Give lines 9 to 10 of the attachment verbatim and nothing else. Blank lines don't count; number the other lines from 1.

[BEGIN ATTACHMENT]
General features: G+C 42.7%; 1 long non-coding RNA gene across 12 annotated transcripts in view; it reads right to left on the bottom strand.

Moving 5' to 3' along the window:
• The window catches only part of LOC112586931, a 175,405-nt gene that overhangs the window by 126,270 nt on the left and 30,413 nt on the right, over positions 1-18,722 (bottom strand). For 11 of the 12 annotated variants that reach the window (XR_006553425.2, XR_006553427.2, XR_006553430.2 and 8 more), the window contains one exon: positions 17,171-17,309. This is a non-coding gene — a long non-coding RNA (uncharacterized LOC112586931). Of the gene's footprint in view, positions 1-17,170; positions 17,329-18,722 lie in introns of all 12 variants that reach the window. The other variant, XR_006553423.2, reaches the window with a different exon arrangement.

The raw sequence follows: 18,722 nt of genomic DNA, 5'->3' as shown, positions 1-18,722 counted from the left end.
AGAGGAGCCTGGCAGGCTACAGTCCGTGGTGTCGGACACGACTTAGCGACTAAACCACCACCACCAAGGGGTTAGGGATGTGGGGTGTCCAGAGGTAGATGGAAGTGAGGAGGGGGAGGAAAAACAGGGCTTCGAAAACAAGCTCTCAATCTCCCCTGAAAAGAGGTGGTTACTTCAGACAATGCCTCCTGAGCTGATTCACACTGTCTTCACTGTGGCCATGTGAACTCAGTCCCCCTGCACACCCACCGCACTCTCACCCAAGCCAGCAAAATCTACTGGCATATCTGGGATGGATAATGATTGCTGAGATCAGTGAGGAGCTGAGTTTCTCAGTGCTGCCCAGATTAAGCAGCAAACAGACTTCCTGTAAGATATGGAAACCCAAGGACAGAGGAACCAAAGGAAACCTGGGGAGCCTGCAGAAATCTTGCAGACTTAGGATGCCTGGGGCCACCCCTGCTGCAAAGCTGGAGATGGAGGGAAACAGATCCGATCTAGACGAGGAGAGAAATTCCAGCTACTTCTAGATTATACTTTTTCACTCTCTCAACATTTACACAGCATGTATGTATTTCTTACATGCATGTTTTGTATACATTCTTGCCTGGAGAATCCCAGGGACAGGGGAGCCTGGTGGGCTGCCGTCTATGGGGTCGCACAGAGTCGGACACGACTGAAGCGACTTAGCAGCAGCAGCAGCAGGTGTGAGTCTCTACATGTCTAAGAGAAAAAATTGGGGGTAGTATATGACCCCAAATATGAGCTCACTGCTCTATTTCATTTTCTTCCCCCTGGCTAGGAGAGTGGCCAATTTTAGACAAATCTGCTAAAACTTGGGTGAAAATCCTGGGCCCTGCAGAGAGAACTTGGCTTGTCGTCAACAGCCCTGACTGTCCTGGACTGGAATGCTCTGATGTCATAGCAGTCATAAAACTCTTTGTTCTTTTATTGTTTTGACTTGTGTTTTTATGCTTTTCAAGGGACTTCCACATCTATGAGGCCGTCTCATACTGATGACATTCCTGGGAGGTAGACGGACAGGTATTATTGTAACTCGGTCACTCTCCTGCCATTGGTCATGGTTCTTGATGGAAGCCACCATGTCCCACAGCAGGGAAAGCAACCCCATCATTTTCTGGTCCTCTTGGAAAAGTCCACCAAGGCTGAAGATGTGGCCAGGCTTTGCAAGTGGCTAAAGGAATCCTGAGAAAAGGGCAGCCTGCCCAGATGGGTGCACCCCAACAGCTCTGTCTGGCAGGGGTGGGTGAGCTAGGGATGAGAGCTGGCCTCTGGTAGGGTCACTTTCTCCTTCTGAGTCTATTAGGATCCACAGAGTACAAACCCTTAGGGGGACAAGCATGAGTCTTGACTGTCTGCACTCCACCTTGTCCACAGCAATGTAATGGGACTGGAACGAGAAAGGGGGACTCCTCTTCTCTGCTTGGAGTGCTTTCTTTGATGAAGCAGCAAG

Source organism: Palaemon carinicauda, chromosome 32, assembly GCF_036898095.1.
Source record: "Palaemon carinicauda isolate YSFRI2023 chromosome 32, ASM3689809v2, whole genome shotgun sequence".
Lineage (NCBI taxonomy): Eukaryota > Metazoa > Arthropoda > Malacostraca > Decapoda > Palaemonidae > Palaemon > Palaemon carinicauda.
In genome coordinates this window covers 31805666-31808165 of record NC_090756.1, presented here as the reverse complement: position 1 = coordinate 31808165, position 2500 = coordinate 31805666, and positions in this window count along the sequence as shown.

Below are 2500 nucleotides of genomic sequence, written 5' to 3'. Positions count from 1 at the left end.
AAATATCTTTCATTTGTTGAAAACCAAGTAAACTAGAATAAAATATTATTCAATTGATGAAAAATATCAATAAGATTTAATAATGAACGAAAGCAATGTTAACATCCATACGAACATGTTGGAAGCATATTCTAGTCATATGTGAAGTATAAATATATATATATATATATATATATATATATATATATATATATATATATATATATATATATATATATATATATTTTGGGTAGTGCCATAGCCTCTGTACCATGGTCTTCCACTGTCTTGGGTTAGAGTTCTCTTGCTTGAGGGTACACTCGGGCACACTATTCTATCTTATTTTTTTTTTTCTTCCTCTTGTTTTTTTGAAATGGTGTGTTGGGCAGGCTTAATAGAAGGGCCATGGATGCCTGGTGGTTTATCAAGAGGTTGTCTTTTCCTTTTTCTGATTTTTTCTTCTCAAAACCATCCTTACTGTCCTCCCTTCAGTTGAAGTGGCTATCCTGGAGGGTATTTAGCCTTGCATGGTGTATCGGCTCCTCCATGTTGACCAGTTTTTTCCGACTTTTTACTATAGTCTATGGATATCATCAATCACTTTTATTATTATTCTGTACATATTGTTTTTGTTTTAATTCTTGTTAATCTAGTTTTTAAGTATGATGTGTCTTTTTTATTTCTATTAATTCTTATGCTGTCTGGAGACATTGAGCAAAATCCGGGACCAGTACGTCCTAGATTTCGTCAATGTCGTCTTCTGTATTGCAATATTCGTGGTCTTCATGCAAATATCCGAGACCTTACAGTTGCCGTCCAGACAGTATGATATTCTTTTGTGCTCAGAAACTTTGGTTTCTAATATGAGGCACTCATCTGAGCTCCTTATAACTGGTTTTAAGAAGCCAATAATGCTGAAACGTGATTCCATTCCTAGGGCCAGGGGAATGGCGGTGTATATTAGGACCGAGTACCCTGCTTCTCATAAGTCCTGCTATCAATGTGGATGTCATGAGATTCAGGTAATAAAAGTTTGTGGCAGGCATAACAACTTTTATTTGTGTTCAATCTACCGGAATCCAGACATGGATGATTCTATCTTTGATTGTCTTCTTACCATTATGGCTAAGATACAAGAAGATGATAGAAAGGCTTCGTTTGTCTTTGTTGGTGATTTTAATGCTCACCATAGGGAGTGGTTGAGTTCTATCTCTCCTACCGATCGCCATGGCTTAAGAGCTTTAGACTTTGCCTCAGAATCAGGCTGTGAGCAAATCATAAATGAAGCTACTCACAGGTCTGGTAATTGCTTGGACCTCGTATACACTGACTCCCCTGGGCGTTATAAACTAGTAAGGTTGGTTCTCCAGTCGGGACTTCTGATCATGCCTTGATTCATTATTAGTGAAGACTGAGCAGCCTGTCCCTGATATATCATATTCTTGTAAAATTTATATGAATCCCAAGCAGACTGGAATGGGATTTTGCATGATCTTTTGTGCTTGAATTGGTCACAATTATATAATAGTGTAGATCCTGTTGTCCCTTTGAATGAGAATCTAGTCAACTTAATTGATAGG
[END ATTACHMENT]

In genome coordinates this window covers 31805666-31808165 of record NC_090756.1, presented here as the reverse complement: position 1 = coordinate 31808165, position 2500 = coordinate 31805666, and positions in this window count along the sequence as shown.

Below are 2500 nucleotides of genomic sequence, written 5' to 3'. Positions count from 1 at the left end.